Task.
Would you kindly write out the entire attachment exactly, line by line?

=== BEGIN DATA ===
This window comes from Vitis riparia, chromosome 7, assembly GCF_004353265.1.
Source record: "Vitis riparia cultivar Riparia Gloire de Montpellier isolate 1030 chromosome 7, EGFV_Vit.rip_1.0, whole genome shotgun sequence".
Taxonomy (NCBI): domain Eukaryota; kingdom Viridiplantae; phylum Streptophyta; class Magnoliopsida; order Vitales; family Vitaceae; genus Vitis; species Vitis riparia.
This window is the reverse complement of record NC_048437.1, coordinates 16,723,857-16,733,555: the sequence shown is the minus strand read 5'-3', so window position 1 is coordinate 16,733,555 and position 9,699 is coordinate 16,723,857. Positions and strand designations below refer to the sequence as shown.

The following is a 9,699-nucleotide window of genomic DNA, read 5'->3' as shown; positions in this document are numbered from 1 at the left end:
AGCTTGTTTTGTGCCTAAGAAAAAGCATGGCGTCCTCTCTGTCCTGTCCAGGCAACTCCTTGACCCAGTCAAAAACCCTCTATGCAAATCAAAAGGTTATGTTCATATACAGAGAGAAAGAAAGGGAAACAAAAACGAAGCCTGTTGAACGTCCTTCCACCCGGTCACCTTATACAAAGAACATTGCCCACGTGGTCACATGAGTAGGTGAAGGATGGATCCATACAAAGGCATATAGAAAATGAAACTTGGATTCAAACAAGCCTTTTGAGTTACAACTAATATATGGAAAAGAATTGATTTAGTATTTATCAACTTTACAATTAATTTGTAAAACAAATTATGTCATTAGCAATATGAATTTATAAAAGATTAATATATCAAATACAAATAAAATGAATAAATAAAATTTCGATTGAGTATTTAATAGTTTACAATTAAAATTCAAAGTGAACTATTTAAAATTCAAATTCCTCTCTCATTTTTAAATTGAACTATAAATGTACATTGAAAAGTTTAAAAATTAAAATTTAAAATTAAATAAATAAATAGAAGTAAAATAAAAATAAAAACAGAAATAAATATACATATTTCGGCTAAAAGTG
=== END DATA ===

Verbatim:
This window comes from Vitis riparia, chromosome 7, assembly GCF_004353265.1.
Source record: "Vitis riparia cultivar Riparia Gloire de Montpellier isolate 1030 chromosome 7, EGFV_Vit.rip_1.0, whole genome shotgun sequence".
Taxonomy (NCBI): domain Eukaryota; kingdom Viridiplantae; phylum Streptophyta; class Magnoliopsida; order Vitales; family Vitaceae; genus Vitis; species Vitis riparia.
This window is the reverse complement of record NC_048437.1, coordinates 16,723,857-16,733,555: the sequence shown is the minus strand read 5'-3', so window position 1 is coordinate 16,733,555 and position 9,699 is coordinate 16,723,857. Positions and strand designations below refer to the sequence as shown.

The following is a 9,699-nucleotide window of genomic DNA, read 5'->3' as shown; positions in this document are numbered from 1 at the left end:
AGCTTGTTTTGTGCCTAAGAAAAAGCATGGCGTCCTCTCTGTCCTGTCCAGGCAACTCCTTGACCCAGTCAAAAACCCTCTATGCAAATCAAAAGGTTATGTTCATATACAGAGAGAAAGAAAGGGAAACAAAAACGAAGCCTGTTGAACGTCCTTCCACCCGGTCACCTTATACAAAGAACATTGCCCACGTGGTCACATGAGTAGGTGAAGGATGGATCCATACAAAGGCATATAGAAAATGAAACTTGGATTCAAACAAGCCTTTTGAGTTACAACTAATATATGGAAAAGAATTGATTTAGTATTTATCAACTTTACAATTAATTTGTAAAACAAATTATGTCATTAGCAATATGAATTTATAAAAGATTAATATATCAAATACAAATAAAATGAATAAATAAAATTTCGATTGAGTATTTAATAGTTTACAATTAAAATTCAAAGTGAACTATTTAAAATTCAAATTCCTCTCTCATTTTTAAATTGAACTATAAATGTACATTGAAAAGTTTAAAAATTAAAATTTAAAATTAAATAAATAAATAGAAGTAAAATAAAAATAAAAACAGAAATAAATATACATATTTCGGCTAAAAGTG